Karel Doing

Living Film
curated by Vicky Smith and Karel Doing

16 October 2013
no.w.here, London

We refer to Living Film with respect to the reversibility of the terms: film as object that is activated through physical contact and film as an ongoing mode of material practice that shapes the consciousness of, animates and enlivens its makers. 

This program of films, installations and performances focuses on the use of film as a living material. In mainstream cinema every trace of physical contact is removed from the film material, but with the disappearance of film from the industry, the medium is liberated from this armour. 

Living Film presents a selection of works made through the practice of touching film, applying bodily fluids, and chemically and/or physically altering it's surface. These works take the form of single screen films, performative action, installation and expanded cinema. 

At stake here is not just an artistic concept or method but the formation of a strategy towards an alternative filmmaking ecology: working with cheap or out of date film stocks; bartering knowledge for materials; finding cooperative forms for using resources and equipment. 

Thorsten Fleisch, Germany. 1999. Blutrausch, 16mm - optical sound. 4:15 minutes.
The film is an attempt to constitute a human/machine dialogue. It shows the filmmakers' blood as seen/heard with the eyes/ears of the machine which is a film projector with optical sound. The filmmaker affixed his blood onto transparent film leader. This was achieved by cutting into the flesh and then pressing the film leader into the wound. It was also done by having blood taken by a nurse with a syringe and afterwards dripping blood on the film leader. It was done with fresh and with clotted blood.

Patti Gaal-Holmes, UK. 2013. Blutrausch: das Ende der Geschichte, 16mm - silent. 4:20 minutes 
The end of history here refers not to Fukuyama's doctrine but to the nature of blood in the female body which creates a monthly cyclic time-clock and has a finite endpoint. In contrast to Fleisch's film, requiring an incision/s to produce the medium, this film is made with the natural emanation from the body. Questions remain about blood's common visual resonances in the two films and if it reveals any gendered specifity, as this is essentially the common substance giving life and breath, before decaying in death.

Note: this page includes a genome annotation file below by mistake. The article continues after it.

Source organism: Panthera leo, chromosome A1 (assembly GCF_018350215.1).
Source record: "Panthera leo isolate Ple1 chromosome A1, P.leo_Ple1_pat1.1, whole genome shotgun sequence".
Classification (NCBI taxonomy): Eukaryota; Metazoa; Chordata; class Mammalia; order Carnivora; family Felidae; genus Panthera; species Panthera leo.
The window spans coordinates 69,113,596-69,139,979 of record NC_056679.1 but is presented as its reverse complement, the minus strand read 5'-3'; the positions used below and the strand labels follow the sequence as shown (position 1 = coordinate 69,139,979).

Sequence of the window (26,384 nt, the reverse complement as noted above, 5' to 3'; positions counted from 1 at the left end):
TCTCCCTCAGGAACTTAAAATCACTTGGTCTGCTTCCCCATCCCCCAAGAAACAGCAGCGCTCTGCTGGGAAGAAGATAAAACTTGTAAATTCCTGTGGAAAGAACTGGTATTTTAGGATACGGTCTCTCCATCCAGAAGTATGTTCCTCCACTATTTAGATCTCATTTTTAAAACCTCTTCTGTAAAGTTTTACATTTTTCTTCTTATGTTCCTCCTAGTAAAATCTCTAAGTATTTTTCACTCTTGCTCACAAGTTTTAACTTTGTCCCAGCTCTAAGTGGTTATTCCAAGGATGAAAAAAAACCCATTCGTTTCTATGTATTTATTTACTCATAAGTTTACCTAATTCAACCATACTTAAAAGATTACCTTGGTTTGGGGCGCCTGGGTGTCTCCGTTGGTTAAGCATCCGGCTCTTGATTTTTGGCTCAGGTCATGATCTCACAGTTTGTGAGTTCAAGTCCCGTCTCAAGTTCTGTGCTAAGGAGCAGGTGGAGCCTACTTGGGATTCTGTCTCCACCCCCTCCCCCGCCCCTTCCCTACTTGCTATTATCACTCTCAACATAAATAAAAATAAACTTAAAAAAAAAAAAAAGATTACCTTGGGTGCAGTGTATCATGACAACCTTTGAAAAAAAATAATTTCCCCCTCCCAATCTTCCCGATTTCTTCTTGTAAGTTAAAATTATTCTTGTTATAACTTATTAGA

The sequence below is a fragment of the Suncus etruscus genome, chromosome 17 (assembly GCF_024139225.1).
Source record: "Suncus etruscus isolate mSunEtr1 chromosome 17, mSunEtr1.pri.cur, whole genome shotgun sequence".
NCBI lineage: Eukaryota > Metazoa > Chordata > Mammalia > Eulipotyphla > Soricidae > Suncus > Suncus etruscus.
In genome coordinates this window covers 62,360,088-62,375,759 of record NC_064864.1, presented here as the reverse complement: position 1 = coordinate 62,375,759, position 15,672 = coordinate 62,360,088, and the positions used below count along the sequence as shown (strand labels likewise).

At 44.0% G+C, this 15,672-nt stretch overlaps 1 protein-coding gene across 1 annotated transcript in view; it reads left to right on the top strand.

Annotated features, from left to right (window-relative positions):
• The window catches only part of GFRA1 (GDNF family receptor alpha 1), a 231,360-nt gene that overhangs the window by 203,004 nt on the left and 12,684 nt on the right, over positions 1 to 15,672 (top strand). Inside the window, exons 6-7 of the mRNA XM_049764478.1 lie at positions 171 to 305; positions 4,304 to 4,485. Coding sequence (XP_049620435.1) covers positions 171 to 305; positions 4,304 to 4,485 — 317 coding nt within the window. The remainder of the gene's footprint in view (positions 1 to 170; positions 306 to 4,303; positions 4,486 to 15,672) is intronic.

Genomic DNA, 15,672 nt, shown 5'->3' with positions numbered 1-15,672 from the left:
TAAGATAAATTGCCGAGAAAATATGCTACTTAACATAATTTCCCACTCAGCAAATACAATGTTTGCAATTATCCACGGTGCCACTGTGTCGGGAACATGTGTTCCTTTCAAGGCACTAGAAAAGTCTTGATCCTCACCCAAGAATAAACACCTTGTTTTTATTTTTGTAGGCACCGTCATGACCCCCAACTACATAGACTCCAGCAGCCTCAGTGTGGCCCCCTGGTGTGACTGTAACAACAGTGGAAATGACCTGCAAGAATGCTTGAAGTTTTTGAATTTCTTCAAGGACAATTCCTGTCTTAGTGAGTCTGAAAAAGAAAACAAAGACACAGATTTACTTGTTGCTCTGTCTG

Vicky Smith, UK. 2013. Licking Film Loudly, 16mm - optical sound. 4 minutes
From Smiths' series 'physical' films, using full body advance upon commonly found manual methods for making films without cameras. Physical stains are hosted by film as it absorbs and holds juice and saliva in its gelatin skin. The soundtrack is similarly structured, so as measured licks explode into random spits, the metric rasping noises burst into a clamour of 'speech'. Film is made more physical, while the body moves mechanically; the trace of bodily flows and pulses joined to the films' beat generate distinctive rhythms.

Cathy Rogers, UK. 2012. Rosemary Again and Again, Unsplit 8mm - silent. Loop
This is a continuation of pinhole work whereby whole lenghts of film are exposed simultaneously in a non linear configuration. In this film a lenght standard 8 film is draped in and around a rosemary bush. Some of the film touches the leaves and stalks, other parts do not. The form of the subject is represented on the film in a near 1:1 scale. When projected the subject is broken down into sequential frames presenting a durational representation of the rosemary bush.

Cecilie Bjørgas Jordheim, Norway. 2008. Barcodes, 16mm - optical sound. 9 minutes
A 16mm film based on manipulating a barcode to play scales of tones. The barcode makes sound as it passes the photoelectric cell in the film projector. This shows a direct connection between the sound and the image. What you see is what you hear. By having glued on a barcode in different sizes, the barcode plays over a range of two octaves (from low to high C). The film was originally used in an installation entitled Composition for a film projector, barcode and spotlight.